If you have a mortgage, you’re probably looking for the best option to pay it off. Monthly mortgage payments are an easy-to-manage way to pay for your house – in fact, they’re the most common form of mortgage payment but now, many homeowners are discovering that biweekly payments offer them better results.
So is a biweekly payment the better option for you? Which payment strategy best fits your individual circumstances? Here’s what you need to know.
Biweekly Payments: Pay Off Your Mortgage Faster and Save on Interest
Biweekly payments are becoming increasingly popular for a variety of reasons. With a biweekly payment, you’ll pay less money in total interest payments over the course of the whole mortgage, and you’ll pay your mortgage off faster. Biweekly payments also make it easier to budget for your mortgage because they coincide with your paycheck, and the biweekly payment system forces you to make extra payments toward your principal.
That said, biweekly payments also have some disadvantages. If you’ve bought a home at the very top tier of what you can afford, you might not have the budget flexibility for extra payments. Your lender may also force you to pay a $300 setup fee or a processing fee for each payment.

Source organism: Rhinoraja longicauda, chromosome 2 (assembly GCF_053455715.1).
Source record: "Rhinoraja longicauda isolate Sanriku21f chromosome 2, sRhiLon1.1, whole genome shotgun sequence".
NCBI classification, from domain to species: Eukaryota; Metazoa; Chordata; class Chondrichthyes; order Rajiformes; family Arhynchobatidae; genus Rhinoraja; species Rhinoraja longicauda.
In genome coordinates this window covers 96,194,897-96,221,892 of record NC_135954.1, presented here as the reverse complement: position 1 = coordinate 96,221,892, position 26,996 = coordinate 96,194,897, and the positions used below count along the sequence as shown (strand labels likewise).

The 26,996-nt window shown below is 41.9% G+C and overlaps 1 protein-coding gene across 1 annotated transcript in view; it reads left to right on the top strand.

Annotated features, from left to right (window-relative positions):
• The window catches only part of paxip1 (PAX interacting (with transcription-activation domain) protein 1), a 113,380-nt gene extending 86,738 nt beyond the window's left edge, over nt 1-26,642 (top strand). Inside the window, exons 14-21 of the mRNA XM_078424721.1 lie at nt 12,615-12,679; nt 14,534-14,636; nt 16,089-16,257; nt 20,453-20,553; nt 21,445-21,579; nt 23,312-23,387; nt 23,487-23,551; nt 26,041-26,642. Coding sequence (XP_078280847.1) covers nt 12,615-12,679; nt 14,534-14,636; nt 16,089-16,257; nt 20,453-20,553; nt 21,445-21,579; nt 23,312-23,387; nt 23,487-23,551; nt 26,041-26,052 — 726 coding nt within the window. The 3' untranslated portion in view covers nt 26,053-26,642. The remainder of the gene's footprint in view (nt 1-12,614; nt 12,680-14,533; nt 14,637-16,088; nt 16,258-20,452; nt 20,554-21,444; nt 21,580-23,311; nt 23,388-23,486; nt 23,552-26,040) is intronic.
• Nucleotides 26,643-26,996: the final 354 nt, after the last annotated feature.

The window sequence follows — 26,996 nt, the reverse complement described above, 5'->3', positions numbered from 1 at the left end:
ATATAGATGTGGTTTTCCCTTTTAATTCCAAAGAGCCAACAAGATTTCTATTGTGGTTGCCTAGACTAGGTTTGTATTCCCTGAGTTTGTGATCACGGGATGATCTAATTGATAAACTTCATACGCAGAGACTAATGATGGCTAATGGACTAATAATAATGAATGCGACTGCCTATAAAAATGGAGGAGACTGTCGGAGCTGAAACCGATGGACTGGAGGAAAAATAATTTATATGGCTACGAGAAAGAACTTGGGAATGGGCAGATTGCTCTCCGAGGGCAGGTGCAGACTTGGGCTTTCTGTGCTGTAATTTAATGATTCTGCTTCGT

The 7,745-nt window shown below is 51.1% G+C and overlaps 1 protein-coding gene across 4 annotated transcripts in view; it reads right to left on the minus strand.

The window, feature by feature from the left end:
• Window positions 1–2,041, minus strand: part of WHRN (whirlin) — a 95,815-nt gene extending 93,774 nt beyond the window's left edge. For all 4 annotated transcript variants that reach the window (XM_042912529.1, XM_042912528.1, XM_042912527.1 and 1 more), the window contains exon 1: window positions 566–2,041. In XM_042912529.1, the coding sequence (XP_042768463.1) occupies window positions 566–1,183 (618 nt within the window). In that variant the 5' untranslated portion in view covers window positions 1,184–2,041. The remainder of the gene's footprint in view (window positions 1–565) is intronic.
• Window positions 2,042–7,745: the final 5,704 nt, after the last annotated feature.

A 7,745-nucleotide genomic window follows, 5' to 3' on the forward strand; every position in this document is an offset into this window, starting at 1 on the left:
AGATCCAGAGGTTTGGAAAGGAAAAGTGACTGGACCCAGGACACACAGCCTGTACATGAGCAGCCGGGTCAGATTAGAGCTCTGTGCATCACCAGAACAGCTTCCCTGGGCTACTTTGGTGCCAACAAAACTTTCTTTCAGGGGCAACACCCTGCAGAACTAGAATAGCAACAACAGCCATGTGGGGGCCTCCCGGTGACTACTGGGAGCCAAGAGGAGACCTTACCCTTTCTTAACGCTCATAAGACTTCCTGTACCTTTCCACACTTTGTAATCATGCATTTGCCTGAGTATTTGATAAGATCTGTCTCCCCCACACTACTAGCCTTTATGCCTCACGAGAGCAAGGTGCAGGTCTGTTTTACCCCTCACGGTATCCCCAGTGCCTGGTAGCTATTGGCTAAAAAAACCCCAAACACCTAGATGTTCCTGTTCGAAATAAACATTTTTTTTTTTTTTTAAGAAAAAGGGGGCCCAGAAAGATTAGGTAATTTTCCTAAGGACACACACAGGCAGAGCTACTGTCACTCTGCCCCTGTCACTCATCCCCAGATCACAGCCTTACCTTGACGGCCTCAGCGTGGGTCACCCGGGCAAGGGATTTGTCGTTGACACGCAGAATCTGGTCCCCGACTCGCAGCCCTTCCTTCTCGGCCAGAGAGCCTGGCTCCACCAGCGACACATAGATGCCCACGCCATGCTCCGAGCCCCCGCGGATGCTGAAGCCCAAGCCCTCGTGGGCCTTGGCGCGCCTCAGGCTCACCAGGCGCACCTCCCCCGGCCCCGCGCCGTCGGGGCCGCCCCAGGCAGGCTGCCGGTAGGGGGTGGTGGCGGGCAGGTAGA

Monthly Payments: Easier to Afford for Large Homes
Paying your mortgage off on a monthly basis has long been the standard, for a variety of reasons – for instance, most homeowners are typically more comfortable with monthly payments as they were the norm during the owner’s years as a renter. It may also be easier to manage monthly payments if you work as an independent contractor and don’t always get paid every two weeks.
Monthly mortgage payments are more affordable for owners of larger homes, which typically come with larger mortgages. A monthly payment schedule also means you make one less payment per year, and for those on a strict budget, this can help to make the daily necessities of life more affordable.
Monthly mortgage payments were once the expected norm, but now, a lot of homeowners are choosing to make biweekly payments in order to pay off their mortgages faster and better budget their money. Monthly payments still remain popular, though, for a variety of reasons.
So which one is better for you? A qualified mortgage advisor can help you determine your best course of action. Call your local mortgage professional to learn more about your mortgage payment options.